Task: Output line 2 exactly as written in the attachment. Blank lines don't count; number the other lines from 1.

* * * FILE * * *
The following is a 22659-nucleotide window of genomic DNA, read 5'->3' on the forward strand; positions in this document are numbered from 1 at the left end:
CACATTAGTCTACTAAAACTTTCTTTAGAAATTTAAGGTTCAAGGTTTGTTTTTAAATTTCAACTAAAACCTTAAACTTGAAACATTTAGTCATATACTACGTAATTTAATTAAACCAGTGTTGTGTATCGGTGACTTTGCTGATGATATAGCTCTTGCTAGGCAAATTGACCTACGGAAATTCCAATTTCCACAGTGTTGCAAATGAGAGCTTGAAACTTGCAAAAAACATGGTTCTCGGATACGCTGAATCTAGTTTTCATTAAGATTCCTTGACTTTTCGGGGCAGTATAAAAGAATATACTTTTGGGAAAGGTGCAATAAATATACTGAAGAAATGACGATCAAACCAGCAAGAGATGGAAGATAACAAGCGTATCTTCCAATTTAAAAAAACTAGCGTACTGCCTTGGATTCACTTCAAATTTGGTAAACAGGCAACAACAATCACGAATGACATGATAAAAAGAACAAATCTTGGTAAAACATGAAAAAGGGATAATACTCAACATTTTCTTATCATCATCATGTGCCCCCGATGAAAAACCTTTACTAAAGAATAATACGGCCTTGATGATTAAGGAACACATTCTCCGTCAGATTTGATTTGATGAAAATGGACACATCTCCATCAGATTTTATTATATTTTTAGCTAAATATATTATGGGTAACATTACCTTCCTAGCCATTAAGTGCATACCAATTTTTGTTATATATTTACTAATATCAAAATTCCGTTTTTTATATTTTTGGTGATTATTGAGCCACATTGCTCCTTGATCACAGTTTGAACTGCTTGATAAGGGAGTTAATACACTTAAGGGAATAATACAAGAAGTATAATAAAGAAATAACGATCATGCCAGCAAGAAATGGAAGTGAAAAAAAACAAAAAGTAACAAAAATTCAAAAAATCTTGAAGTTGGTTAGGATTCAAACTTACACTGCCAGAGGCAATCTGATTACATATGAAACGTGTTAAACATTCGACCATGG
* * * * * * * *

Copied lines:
CACATTAGTCTACTAAAACTTTCTTTAGAAATTTAAGGTTCAAGGTTTGTTTTTAAATTTCAACTAAAACCTTAAACTTGAAACATTTAGTCATATACTACGTAATTTAATTAAACCAGTGTTGTGTATCGGTGACTTTGCTGATGATATAGCTCTTGCTAGGCAAATTGACCTACGGAAATTCCAATTTCCACAGTGTTGCAAATGAGAGCTTGAAACTTGCAAAAAACATGGTTCTCGGATACGCTGAATCTAGTTTTCATTAAGATTCCTTGACTTTTCGGGGCAGTATAAAAGAATATACTTTTGGGAAAGGTGCAATAAATATACTGAAGAAATGACGATCAAACCAGCAAGAGATGGAAGATAACAAGCGTATCTTCCAATTTAAAAAAACTAGCGTACTGCCTTGGATTCACTTCAAATTTGGTAAACAGGCAACAACAATCACGAATGACATGATAAAAAGAACAAATCTTGGTAAAACATGAAAAAGGGATAATACTCAACATTTTCTTATCATCATCATGTGCCCCCGATGAAAAACCTTTACTAAAGAATAATACGGCCTTGATGATTAAGGAACACATTCTCCGTCAGATTTGATTTGATGAAAATGGACACATCTCCATCAGATTTTATTATATTTTTAGCTAAATATATTATGGGTAACATTACCTTCCTAGCCATTAAGTGCATACCAATTTTTGTTATATATTTACTAATATCAAAATTCCGTTTTTTATATTTTTGGTGATTATTGAGCCACATTGCTCCTTGATCACAGTTTGAACTGCTTGATAAGGGAGTTAATACACTTAAGGGAATAATACAAGAAGTATAATAAAGAAATAACGATCATGCCAGCAAGAAATGGAAGTGAAAAAAAACAAAAAGTAACAAAAATTCAAAAAATCTTGAAGTTGGTTAGGATTCAAACTTACACTGCCAGAGGCAATCTGATTACATATGAAACGTGTTAAACATTCGACCATGG